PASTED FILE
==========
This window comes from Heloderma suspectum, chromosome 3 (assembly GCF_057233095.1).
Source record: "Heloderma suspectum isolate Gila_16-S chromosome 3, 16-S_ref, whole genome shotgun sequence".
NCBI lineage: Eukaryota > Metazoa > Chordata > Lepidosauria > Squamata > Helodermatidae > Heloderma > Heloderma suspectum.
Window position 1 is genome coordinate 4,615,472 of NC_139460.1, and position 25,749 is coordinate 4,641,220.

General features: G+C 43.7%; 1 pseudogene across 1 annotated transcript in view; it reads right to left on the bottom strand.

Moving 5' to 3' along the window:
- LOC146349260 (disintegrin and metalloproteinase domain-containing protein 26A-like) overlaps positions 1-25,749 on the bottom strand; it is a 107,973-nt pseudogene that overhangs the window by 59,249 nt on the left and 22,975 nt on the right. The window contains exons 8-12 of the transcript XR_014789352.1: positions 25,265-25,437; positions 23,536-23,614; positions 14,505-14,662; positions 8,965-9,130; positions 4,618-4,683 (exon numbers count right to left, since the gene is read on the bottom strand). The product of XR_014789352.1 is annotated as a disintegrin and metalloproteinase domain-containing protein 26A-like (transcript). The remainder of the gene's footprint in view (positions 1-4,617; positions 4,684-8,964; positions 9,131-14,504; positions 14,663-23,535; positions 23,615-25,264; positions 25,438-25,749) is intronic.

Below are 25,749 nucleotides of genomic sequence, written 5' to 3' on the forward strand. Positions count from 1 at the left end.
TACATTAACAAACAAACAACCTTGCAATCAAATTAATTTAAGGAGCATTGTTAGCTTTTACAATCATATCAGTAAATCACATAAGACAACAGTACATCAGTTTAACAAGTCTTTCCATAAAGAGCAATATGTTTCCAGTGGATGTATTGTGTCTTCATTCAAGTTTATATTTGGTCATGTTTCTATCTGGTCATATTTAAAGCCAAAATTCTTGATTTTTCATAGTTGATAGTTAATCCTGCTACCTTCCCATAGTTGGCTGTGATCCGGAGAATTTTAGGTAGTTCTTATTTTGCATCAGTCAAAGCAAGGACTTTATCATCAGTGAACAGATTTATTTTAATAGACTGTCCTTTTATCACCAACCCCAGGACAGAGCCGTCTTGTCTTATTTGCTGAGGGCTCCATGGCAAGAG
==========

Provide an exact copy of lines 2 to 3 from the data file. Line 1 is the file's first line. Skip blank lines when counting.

Source record: "Heloderma suspectum isolate Gila_16-S chromosome 3, 16-S_ref, whole genome shotgun sequence".
NCBI lineage: Eukaryota > Metazoa > Chordata > Lepidosauria > Squamata > Helodermatidae > Heloderma > Heloderma suspectum.